CI/CD tsforecast Lambda CI/CD tsforecast docker image

The tsforecast API is responsible for generating the time series forecasts. It receives as input the target data and can also receive static variables and time variables. At the moment, the API uses the mlforecast library developed by the Nixtla team using LightGBM as a model.

In future iterations, the user will be able to choose different Deep Learning models based on the nixtlats library developed by the Nixtla team.

tsbenchmarks

CI/CD tsbenchmarks Lambda CI/CD tsbenchmarks docker image

The tsbenchmarks API is designed to easily compare the performance of models based on time series competition datasets. In particular, the API offers the possibility to evaluate forecasts of any frequency of the M4 competition and also of the M5 competition.

These APIs, written in Python and can be consumed through an SDK also written in Python. The following diagram summarizes the structure of our pipeline:

Build your own time-series processing service using AWS

Why ?

We want to contribute to open source and help data scientists and developers to achieve great forecasting results without the need to implement complex pipelines.

How?

If you want to use our hosted version send us an email or open a github issue and ask for API Keys.

If you want to deploy Nixtla on your own AWS Cloud you will need:

  • API Gateway (to handle API calls).
  • Lambda (or some computational unit).
  • SageMaker (or some bigger computational unit).
  • ECR (to store Docker images).
  • S3 (for inputs and outputs).

You will end with an architecture that looks like the following diagram

Each call to the API executes a particular Lambda function depending on the endpoint. That particular lambda function instantiates a SageMaker job using a predefined type of instance. Finally, SageMaker reads the input data from S3 and writes the processed data to S3, using a predefined Docker image stored in ECR.

To create that infrastructue you can use our own Terraform code (infrastructure as code) or you can create the services from the console.

1. Terraform (infrastructure as Code)

Terraform is an open-source Infrastructure as Code tool that allows you to synthesize all the manual development into an automatic script. We have written all the needed steps to facilitate the deployment of Nixlta in your infrastructure. The Terraform code to create your infrastructure can be found at this link. Just follow the next steps:

  1. Define your AWS credentials. You can define them using:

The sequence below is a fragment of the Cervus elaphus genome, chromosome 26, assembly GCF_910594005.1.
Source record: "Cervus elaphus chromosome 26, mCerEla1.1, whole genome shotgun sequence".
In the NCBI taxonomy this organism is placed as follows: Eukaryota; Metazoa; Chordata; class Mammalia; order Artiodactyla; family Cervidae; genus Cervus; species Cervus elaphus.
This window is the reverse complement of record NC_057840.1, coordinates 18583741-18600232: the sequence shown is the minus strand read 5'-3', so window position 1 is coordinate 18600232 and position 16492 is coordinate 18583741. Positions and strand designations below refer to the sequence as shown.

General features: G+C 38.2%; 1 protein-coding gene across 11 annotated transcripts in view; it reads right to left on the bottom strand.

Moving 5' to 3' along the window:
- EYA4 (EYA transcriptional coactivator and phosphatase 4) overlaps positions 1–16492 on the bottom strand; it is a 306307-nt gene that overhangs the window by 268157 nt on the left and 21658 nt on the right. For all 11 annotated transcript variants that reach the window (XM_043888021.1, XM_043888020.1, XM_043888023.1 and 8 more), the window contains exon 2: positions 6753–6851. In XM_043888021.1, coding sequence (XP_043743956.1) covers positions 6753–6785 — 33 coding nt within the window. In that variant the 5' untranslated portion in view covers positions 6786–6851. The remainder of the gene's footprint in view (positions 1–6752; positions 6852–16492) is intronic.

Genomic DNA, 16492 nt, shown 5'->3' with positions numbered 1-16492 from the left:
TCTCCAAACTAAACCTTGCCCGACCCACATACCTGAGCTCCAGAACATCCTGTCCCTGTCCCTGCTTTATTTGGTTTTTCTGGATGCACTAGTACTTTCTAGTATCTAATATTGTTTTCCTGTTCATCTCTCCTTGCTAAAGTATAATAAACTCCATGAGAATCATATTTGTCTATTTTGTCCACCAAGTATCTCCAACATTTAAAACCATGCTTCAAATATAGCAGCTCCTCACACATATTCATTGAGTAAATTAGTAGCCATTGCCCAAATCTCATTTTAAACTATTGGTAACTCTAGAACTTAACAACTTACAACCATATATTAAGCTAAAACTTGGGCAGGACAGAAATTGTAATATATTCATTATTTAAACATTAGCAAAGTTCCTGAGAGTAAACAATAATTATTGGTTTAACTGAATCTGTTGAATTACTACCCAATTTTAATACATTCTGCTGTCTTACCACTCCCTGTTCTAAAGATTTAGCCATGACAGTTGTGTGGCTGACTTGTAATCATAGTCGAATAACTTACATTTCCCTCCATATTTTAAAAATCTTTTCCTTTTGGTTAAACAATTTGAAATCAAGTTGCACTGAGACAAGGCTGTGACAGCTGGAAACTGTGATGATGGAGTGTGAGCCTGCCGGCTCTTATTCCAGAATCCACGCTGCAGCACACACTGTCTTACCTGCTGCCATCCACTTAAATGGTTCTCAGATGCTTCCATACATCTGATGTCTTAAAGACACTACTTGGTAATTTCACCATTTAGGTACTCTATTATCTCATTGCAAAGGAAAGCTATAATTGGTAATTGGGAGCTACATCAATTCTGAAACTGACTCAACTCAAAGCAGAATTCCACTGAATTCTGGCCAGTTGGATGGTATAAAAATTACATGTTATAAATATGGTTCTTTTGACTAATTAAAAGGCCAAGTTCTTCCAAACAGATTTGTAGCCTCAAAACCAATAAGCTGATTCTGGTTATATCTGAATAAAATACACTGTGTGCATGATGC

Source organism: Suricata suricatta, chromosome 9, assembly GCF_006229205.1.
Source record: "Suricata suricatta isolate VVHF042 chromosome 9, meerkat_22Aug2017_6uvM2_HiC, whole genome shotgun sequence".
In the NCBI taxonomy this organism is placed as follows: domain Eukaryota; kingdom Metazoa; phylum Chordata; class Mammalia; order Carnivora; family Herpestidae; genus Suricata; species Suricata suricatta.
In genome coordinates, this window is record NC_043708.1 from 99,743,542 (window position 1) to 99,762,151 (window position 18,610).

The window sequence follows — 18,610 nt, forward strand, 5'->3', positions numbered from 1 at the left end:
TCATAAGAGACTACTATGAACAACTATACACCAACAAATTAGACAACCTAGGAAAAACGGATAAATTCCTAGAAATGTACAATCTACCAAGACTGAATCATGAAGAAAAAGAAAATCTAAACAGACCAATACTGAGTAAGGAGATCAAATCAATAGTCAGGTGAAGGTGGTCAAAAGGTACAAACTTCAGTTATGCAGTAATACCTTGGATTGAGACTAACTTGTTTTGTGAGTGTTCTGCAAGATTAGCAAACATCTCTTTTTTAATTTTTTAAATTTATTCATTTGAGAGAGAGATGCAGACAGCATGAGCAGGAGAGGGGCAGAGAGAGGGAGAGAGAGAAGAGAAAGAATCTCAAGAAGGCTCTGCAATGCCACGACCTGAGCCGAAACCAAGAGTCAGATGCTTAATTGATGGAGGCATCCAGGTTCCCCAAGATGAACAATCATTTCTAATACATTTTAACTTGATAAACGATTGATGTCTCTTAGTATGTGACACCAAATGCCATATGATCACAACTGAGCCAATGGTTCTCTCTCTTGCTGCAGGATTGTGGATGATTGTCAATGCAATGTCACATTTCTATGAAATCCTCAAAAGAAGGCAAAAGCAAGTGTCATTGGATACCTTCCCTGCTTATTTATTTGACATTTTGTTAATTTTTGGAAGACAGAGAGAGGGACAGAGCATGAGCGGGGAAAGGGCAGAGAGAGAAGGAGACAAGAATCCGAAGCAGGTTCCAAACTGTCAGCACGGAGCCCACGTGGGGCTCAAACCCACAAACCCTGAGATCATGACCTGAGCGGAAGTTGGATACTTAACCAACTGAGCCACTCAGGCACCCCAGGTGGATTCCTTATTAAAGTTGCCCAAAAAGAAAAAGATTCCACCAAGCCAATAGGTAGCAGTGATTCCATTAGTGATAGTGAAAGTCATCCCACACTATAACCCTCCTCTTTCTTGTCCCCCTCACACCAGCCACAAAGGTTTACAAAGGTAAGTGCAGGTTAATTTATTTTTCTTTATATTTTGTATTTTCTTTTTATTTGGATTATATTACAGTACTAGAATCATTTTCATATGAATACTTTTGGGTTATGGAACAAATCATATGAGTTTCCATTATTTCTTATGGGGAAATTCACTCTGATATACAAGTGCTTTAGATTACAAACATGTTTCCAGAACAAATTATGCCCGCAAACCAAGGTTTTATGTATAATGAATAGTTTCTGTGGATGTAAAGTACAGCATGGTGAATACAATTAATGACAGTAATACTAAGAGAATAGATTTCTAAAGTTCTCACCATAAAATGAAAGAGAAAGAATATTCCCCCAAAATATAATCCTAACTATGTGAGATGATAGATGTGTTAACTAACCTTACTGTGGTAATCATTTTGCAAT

export AWS_ACCESS_KEY_ID="anaccesskey"
export AWS_SECRET_ACCESS_KEY="asecretkey"

These credentials require permissions to use the S3, ECR, lambda and API Gateway services; in addition, you must be able to create IAM users.

  1. To use Terraform, you must install it. Here is an excellent guide to do so.

  2. Position yourself in the iac/terraform/aws folder.

  3. Run the command terraform init. This command will initialize the working directory with the necessary configuration.

  4. Finally, you just need to use terraform apply. First, the list of services to be built will be displayed. You will have to accept to start the build. Once finished, you will get the API key needed to run the process, as well as the addresses of each of the APIs.

2. Create AWS resources using the console

Create S3 buckets

For each service:

  1. Create an S3 bucket. The code of each lambda function will be uploaded here.

Create ECR repositorires

For each service:

  1. Create a private repository for each service.

Lambda Function

For each service:

  1. Create a lambda function with Python 3.7 runtime.
  2. Modify the runtime setting and enter main.handler in the handler.
  3. Go to the configuration:
    • Edit the general configuration and add a timeout of 9:59.
    • Add an existing role capable of reading/writing from/to S3 and running Sagemaker services.
  4. Add the following environment variables:
    • PROCESSING_REPOSITORY_URI: ECR URI of the docker image corresponding to the service.
    • ROLE: A role capable of reading/writing from/to S3 and also running Sagemaker services.
    • INSTANCE_COUNT
    • INSTANCE_TYPE

API Gateway

  1. Create a public REST API (Regional).
  2. For each endpoint in api/main.py… add a resource.
  3. For each created method add an ANY method:
    • Select lambda function.
    • Select Use Lambda Proxy Integration.
    • Introduce the name of the lambda function linked to that resource.
    • Once the method is created select Method Request and set API key required to true.
  4. Deploy the API.

Usage plan

  1. Create a usage plan based on your needs.
  2. Add your API stage.

API Keys

  1. Generate API keys as needed.

Deployment

GitHub secrets

  1. Set the following secrets in your repo:
    • AWS_ACCESS_KEY_ID
    • AWS_SECRET_ACCESS_KEY
    • AWS_DEFAULT_REGION

Run the API locally

  1. Create the environment using make init.
  2. Launch the app using make app.